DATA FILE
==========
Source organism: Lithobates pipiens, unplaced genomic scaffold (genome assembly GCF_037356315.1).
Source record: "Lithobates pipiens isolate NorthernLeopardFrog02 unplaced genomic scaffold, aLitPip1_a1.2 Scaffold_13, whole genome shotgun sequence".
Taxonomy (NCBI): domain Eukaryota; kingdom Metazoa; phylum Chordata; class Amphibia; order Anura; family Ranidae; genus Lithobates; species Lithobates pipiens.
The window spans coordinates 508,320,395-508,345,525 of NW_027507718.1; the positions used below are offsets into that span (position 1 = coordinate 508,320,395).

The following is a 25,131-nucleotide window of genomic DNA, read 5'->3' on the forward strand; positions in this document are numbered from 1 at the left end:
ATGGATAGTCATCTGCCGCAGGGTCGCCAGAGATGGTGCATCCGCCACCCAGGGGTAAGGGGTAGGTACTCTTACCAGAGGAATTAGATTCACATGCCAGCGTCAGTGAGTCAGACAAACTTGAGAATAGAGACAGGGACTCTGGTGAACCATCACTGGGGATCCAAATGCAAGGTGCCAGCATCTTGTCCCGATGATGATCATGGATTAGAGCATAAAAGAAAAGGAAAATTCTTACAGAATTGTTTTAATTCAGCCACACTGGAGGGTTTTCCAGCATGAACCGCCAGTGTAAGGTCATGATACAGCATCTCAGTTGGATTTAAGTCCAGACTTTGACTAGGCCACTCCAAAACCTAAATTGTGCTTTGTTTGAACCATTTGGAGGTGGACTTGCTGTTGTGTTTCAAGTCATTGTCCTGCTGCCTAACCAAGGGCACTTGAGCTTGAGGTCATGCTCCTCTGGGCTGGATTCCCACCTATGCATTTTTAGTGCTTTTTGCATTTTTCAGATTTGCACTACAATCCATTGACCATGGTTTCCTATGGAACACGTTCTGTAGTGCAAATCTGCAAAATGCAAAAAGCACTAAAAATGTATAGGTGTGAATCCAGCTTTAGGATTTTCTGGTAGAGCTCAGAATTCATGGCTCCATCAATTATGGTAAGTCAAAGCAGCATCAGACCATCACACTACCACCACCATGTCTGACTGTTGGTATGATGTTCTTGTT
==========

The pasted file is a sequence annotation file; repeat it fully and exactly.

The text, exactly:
Source organism: Lithobates pipiens, unplaced genomic scaffold (genome assembly GCF_037356315.1).
Source record: "Lithobates pipiens isolate NorthernLeopardFrog02 unplaced genomic scaffold, aLitPip1_a1.2 Scaffold_13, whole genome shotgun sequence".
Taxonomy (NCBI): domain Eukaryota; kingdom Metazoa; phylum Chordata; class Amphibia; order Anura; family Ranidae; genus Lithobates; species Lithobates pipiens.
The window spans coordinates 508,320,395-508,345,525 of NW_027507718.1; the positions used below are offsets into that span (position 1 = coordinate 508,320,395).

The following is a 25,131-nucleotide window of genomic DNA, read 5'->3' on the forward strand; positions in this document are numbered from 1 at the left end:
ATGGATAGTCATCTGCCGCAGGGTCGCCAGAGATGGTGCATCCGCCACCCAGGGGTAAGGGGTAGGTACTCTTACCAGAGGAATTAGATTCACATGCCAGCGTCAGTGAGTCAGACAAACTTGAGAATAGAGACAGGGACTCTGGTGAACCATCACTGGGGATCCAAATGCAAGGTGCCAGCATCTTGTCCCGATGATGATCATGGATTAGAGCATAAAAGAAAAGGAAAATTCTTACAGAATTGTTTTAATTCAGCCACACTGGAGGGTTTTCCAGCATGAACCGCCAGTGTAAGGTCATGATACAGCATCTCAGTTGGATTTAAGTCCAGACTTTGACTAGGCCACTCCAAAACCTAAATTGTGCTTTGTTTGAACCATTTGGAGGTGGACTTGCTGTTGTGTTTCAAGTCATTGTCCTGCTGCCTAACCAAGGGCACTTGAGCTTGAGGTCATGCTCCTCTGGGCTGGATTCCCACCTATGCATTTTTAGTGCTTTTTGCATTTTTCAGATTTGCACTACAATCCATTGACCATGGTTTCCTATGGAACACGTTCTGTAGTGCAAATCTGCAAAATGCAAAAAGCACTAAAAATGTATAGGTGTGAATCCAGCTTTAGGATTTTCTGGTAGAGCTCAGAATTCATGGCTCCATCAATTATGGTAAGTCAAAGCAGCATCAGACCATCACACTACCACCACCATGTCTGACTGTTGGTATGATGTTCTTGTT